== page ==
‘Even if we don’t receive a single cent from the European Union, we will still carry out the development of healthcare,’ Ministry of the Interior State Secretary responsible for healthcare Péter Takács declared on Thursday, 3 August. Takács also stressed that medical assistants working in general practices will not be excluded from the salary increase in July.
In the autumn legislative package, the government will broaden the competencies of general practitioners, for example, they will regain prescription rights for certain medications that were previously taken away. Additionally, the government will announce a tender through which general practices can acquire the necessary equipment for on-site laboratory tests. In the so-called European convergence package, the plan is for more competency-increasing developments, but the programme has been blocked by Brussels bureaucrats for a year and a half, the state secretary remarked.
Takács explained that general practitioners, paediatricians, and dentists working in primary care, as well as healthcare professionals and assistants, will all benefit from the 18 per cent salary increase from July. The allocated funds will not be given as direct wage subsidies, but as a freely available budget. The social consultation will be completed in five to six working days, after which the related legislation will be published in the Hungarian Gazette, and the National Health Insurance Fund will then be able to calculate the exact salary amounts, he stated. The politician reminded that the workers in the aforementioned groups have different employment statuses: some are under Labour Code regulations, some work as individual entrepreneurs, and others are employed through labour agencies, so different salary grades and steps apply to them.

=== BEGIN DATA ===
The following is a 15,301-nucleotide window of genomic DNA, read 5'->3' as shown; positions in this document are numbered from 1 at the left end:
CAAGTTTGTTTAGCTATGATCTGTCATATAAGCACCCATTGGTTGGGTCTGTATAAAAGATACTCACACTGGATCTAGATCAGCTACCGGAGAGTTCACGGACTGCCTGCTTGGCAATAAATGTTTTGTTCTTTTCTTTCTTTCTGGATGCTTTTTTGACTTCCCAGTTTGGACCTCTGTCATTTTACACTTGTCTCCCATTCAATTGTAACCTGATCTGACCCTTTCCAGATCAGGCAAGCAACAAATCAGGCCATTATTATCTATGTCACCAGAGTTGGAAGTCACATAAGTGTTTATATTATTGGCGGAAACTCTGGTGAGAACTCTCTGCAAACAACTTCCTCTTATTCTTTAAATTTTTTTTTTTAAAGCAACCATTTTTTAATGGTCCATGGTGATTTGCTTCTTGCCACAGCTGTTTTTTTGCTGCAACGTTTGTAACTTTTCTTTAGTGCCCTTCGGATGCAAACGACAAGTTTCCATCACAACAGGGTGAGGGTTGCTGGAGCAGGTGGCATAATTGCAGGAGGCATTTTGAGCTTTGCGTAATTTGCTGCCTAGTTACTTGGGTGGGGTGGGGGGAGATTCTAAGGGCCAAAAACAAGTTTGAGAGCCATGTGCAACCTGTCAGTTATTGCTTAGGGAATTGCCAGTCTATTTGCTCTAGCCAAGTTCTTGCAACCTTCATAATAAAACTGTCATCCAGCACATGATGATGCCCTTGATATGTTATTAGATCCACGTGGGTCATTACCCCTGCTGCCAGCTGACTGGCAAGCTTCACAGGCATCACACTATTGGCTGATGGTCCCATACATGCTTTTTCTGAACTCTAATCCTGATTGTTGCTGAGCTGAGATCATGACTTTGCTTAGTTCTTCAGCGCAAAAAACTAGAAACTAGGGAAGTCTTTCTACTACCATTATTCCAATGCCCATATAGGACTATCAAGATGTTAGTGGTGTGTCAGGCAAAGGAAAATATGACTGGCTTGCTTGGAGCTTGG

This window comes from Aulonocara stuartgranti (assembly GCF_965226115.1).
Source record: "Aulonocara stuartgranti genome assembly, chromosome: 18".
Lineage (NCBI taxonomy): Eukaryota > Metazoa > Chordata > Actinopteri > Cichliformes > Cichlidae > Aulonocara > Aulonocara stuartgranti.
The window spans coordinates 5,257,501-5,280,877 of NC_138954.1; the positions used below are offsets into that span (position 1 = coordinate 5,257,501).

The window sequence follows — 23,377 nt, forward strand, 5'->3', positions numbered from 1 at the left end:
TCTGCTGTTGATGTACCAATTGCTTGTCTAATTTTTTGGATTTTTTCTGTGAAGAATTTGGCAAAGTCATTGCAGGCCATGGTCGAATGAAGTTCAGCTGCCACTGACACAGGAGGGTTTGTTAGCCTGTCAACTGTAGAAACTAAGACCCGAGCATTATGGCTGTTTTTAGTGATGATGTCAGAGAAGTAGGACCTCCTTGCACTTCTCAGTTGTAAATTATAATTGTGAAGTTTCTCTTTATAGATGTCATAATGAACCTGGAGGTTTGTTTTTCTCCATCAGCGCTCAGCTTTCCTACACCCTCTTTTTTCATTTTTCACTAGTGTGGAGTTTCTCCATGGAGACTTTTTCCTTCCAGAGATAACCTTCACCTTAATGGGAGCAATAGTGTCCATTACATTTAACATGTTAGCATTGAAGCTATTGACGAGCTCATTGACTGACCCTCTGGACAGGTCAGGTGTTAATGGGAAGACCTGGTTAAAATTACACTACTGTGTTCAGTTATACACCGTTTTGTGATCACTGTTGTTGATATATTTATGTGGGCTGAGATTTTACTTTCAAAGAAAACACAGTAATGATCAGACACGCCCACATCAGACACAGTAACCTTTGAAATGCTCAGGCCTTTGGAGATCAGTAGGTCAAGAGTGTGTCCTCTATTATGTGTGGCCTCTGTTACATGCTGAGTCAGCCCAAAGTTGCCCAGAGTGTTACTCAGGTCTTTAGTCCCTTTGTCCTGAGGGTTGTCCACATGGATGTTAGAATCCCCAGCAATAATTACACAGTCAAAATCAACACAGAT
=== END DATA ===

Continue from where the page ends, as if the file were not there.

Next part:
He mentioned that the government had to first assess whether the wage increases are feasible within the current practice-financing system. The leaders of the general practitioner community presented well-supported calculations and made it clear that they are not. The government accepted this, according to Péter Takács, underscoring that this may have been misunderstood by the Hungarian Medical Chamber, which, as he put it, ‘occasionally uses different communication in public than at the negotiating table.’
He also mentioned that with the 18 per cent salary increase in July, the basic wage of an average healthcare worker who has been working as a nurse for 20 years will increase from 390,000 to 460,000 forints, which is a ‘significant hike.’ He added that in the past four years, the pay of healthcare professionals has increased by 72 per cent on average, and the salary increase programme will continue from March next year.
Takács recalled that during the coronavirus pandemic, doctors experienced a ‘historic salary increase,’ and at that time, the wage gap between doctors and nurses indeed widened, but as of March, the average pay difference between physicians and nurses will be reduced to 37 per cent, according to the plans. The state secretary explained that the government is radically transforming the pay scales of healthcare professionals, in consultation with the Hungarian Chamber of Healthcare Professionals and trade unions.
Source: Hungarian Conservative/MTI